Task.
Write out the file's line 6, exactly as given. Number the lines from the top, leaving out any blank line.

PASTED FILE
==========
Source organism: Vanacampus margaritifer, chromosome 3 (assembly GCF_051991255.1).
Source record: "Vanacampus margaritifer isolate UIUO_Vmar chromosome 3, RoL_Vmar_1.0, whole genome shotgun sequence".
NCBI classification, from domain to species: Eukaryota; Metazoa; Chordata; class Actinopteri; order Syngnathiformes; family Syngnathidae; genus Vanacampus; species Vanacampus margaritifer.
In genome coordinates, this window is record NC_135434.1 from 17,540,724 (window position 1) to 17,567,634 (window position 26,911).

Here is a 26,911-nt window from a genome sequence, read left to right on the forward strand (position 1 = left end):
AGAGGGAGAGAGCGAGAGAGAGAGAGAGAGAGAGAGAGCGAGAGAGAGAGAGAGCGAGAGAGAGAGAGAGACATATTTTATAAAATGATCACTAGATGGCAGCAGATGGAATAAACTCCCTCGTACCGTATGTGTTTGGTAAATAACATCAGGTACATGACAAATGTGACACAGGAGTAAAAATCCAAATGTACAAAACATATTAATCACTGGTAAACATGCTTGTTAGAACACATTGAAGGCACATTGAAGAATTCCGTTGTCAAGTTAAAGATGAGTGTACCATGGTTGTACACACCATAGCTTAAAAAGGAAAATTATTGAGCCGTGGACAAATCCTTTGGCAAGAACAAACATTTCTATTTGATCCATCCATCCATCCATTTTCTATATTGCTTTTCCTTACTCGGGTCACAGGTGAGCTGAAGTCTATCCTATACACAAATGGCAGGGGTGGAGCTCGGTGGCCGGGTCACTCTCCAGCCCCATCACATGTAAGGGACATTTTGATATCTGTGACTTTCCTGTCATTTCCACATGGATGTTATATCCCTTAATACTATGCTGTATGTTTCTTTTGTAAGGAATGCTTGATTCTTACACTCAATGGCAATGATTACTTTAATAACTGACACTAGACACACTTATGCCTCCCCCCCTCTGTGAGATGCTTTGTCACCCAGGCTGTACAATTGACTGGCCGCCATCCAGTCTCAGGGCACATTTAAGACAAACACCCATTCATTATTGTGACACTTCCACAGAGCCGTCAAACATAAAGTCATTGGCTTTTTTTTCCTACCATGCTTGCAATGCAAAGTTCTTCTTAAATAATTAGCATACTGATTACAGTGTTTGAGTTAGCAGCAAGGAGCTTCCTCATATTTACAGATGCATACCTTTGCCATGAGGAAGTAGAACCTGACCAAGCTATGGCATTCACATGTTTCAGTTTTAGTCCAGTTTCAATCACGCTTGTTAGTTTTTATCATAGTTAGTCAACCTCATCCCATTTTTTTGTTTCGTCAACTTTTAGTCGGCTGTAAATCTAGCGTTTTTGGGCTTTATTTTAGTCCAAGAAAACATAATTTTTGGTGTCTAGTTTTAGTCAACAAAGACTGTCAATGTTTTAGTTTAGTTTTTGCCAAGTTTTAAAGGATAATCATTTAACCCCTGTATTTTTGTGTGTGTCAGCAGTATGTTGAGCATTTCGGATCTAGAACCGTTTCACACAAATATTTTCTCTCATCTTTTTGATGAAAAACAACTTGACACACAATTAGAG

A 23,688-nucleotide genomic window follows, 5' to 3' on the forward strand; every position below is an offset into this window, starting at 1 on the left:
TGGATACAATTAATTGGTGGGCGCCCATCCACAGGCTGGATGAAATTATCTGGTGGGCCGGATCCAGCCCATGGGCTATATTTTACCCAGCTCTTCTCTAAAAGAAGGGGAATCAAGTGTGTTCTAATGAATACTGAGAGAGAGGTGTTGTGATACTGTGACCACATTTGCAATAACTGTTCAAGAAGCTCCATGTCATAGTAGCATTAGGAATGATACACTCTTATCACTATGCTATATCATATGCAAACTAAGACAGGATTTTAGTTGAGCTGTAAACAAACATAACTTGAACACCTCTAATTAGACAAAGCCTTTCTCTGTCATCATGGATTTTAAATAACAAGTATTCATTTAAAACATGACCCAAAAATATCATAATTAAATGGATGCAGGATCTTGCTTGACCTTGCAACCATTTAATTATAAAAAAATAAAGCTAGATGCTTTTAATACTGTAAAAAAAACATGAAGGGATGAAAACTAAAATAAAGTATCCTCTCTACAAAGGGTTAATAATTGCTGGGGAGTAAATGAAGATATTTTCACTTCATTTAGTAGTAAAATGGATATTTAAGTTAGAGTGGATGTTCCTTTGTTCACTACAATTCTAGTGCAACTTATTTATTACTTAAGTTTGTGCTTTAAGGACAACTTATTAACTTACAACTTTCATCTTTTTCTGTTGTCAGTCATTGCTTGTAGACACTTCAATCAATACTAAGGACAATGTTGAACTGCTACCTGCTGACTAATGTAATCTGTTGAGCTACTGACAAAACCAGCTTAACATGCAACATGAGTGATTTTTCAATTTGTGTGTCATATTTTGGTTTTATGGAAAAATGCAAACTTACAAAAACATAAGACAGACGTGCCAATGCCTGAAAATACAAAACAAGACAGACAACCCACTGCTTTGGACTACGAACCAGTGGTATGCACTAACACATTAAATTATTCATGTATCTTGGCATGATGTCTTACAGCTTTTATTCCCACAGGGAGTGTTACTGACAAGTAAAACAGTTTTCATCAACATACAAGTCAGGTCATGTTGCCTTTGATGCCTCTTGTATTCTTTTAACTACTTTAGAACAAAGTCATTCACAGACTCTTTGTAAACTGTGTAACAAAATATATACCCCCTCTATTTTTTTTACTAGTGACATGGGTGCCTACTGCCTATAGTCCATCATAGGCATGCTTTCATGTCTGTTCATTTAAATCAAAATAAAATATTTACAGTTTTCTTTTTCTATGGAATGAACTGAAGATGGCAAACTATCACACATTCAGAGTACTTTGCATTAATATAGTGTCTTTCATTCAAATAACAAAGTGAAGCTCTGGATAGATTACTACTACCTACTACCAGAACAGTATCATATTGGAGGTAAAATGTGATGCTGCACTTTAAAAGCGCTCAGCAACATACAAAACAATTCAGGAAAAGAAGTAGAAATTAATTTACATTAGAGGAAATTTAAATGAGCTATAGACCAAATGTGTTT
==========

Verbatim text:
AGAGGGAGAGAGCGAGAGAGAGAGAGAGAGAGAGAGAGCGAGAGAGAGAGAGAGCGAGAGAGAGAGAGAGACATATTTTATAAAATGATCACTAGATGGCAGCAGATGGAATAAACTCCCTCGTACCGTATGTGTTTGGTAAATAACATCAGGTACATGACAAATGTGACACAGGAGTAAAAATCCAAATGTACAAAACATATTAATCACTGGTAAACATGCTTGTTAGAACACATTGAAGGCACATTGAAGAATTCCGTTGTCAAGTTAAAGATGAGTGTACCATGGTTGTACACACCATAGCTTAAAAAGGAAAATTATTGAGCCGTGGACAAATCCTTTGGCAAGAACAAACATTTCTATTTGATCCATCCATCCATCCATTTTCTATATTGCTTTTCCTTACTCGGGTCACAGGTGAGCTGAAGTCTATCCTATACACAAATGGCAGGGGTGGAGCTCGGTGGCCGGGTCACTCTCCAGCCCCATCACATGTAAGGGACATTTTGATATCTGTGACTTTCCTGTCATTTCCACATGGATGTTATATCCCTTAATACTATGCTGTATGTTTCTTTTGTAAGGAATGCTTGATTCTTACACTCAATGGCAATGATTACTTTAATAACTGACACTAGACACACTTATGCCTCCCCCCCTCTGTGAGATGCTTTGTCACCCAGGCTGTACAATTGACTGGCCGCCATCCAGTCTCAGGGCACATTTAAGACAAACACCCATTCATTATTGTGACACTTCCACAGAGCCGTCAAACATAAAGTCATTGGCTTTTTTTTCCTACCATGCTTGCAATGCAAAGTTCTTCTTAAATAATTAGCATACTGATTACAGTGTTTGAGTTAGCAGCAAGGAGCTTCCTCATATTTACAGATGCATACCTTTGCCATGAGGAAGTAGAACCTGACCAAGCTATGGCATTCACATGTTTCAGTTTTAGTCCAGTTTCAATCACGCTTGTTAGTTTTTATCATAGTTAGTCAACCTCATCCCATTTTTTTGTTTCGTCAACTTTTAGTCGGCTGTAAATCTAGCGTTTTTGGGCTTTATTTTAGTCCAAGAAAACATAATTTTTGGTGTCTAGTTTTAGTCAACAAAGACTGTCAATGTTTTAGTTTAGTTTTTGCCAAGTTTTAAAGGATAATCATTTAACCCCTGTATTTTTGTGTGTGTCAGCAGTATGTTGAGCATTTCGGATCTAGAACCGTTTCACACAAATATTTTCTCTCATCTTTTTGATGAAAAACAACTTGACACACAATTAGAG